Cryptocurrency proponents allege this rapid growth stems from increased recognition that this technology presents an almost limitless number of use cases. Critics compare bitcoin to the 17th-century Dutch tulip bubble and say that its value is derived entirely from speculation.
NYU finance professor Aswath Damodaran weighed in on the debate on his personal blog, Musing on Markets. Damodaran takes a more moderate tone than some of bitcoin’s more vehement critics, but he falls squarely in the skeptic camp, suggesting that bitcoin may just be a “dangerous pricing game.”
Damodaran comes to this conclusion by analyzing bitcoin’s usefulness as a currency. He states that a currency’s standing is measured by how well it serves as a unit of account, medium of exchange, and store of value. He says that cryptocurrency’s “weakest link” is “their failure to make deeper inroads as mediums of exchange or as stores of value.” Specifically, he indicts bitcoin for having little retailer acceptance, echoing Morgan Stanley’s recent claim that acceptance is “virtually zero.”
Damodaran says that bitcoin has yet to see wider transaction acceptance because of inertia (the public is slow to embrace change), price volatility, and competition from other cryptocurrencies. He says that price swings make bitcoin popular among traders but hamper its ability to gain acceptance as a unit of exchange. He blames developers and the community alike for promoting bitcoin as a way to get rich, although he does not give specific examples to confirm this claim.
Damodaran encourages people to honestly assess whether bitcoin’s usefulness as a currency justifies its record price levels or whether it is just a “dangerous pricing game with no good ending.”
If you believe that bitcoin will eventually get wide acceptance as a digital currency, you may be able to justify [bitcoin’s current price], especially because there is a hard cap on bitcoin, but if you don’t believe that bitcoin will ever acquire wide acceptance in transactions, it is time that you were honest with yourself and recognized that is just a lucrative, but dangerous, pricing game with no good ending.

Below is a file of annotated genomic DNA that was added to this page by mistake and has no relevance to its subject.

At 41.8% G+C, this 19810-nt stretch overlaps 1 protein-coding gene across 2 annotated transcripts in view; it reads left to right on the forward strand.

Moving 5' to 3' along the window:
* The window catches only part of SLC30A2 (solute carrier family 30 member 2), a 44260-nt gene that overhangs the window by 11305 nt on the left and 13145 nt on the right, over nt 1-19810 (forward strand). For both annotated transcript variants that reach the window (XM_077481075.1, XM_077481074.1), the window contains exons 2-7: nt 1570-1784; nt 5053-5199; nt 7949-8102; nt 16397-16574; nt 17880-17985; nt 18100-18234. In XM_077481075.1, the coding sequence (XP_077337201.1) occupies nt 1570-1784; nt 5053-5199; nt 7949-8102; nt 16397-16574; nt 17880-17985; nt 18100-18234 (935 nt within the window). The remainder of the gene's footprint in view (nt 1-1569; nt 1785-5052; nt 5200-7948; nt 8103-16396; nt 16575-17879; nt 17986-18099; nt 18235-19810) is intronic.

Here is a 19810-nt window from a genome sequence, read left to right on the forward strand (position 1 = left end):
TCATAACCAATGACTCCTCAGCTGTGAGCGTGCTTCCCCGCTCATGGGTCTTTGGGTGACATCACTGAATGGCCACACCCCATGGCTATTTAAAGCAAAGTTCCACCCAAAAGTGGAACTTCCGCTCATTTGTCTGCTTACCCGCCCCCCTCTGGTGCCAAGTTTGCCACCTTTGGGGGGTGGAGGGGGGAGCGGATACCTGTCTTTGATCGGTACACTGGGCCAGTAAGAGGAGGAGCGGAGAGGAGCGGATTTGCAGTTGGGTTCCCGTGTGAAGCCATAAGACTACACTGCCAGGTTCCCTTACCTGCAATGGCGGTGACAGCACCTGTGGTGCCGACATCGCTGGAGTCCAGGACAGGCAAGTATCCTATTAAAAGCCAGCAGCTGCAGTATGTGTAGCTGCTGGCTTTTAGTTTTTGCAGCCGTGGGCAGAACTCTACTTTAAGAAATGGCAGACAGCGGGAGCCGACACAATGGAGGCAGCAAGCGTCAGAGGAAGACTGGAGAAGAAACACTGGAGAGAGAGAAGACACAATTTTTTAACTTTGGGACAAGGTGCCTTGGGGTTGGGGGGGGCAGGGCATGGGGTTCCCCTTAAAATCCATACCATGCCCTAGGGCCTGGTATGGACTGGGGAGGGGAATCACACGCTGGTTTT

Nevertheless, Professor Damodaran is bullish on digital currency’s potential to compete with fiat national currency, with the caveat that he does not believe bitcoin or any other currently-existent coin will do so:
I believe that there will be one or more digital currencies competing with fiat currencies for transactions, sooner rather than later, but I am hard pressed to find a winner on the current list, right now, but that could change if the proponents and designers of one of the currencies starts thinking less about it as a speculative asset and more as a transaction medium, and acting accordingly. If that does not happen, we will have to wait for a fresh entrant and the most enduring part of this phase in markets may be the block chain and not the currencies themselves.
One reason he doubts bitcoin will succeed is that it is too committed to privacy and decentralization. For bitcoin or another digital currency to gain mainstream acceptance, he claims, it must make compromises in regard to user privacy and centralization:
I know that we live in an age where trust is a scarce resource and I argued that that the growth in crypto currencies can be attributed, at least partly, to this loss of trust. That said, to be effective as a currency, you do need to be able to trust in something and perhaps accept compromises on privacy and centralized authority (at least on some dimensions of the currency).
Many in the cryptocurrency community would undoubtedly consider that a devil’s bargain.
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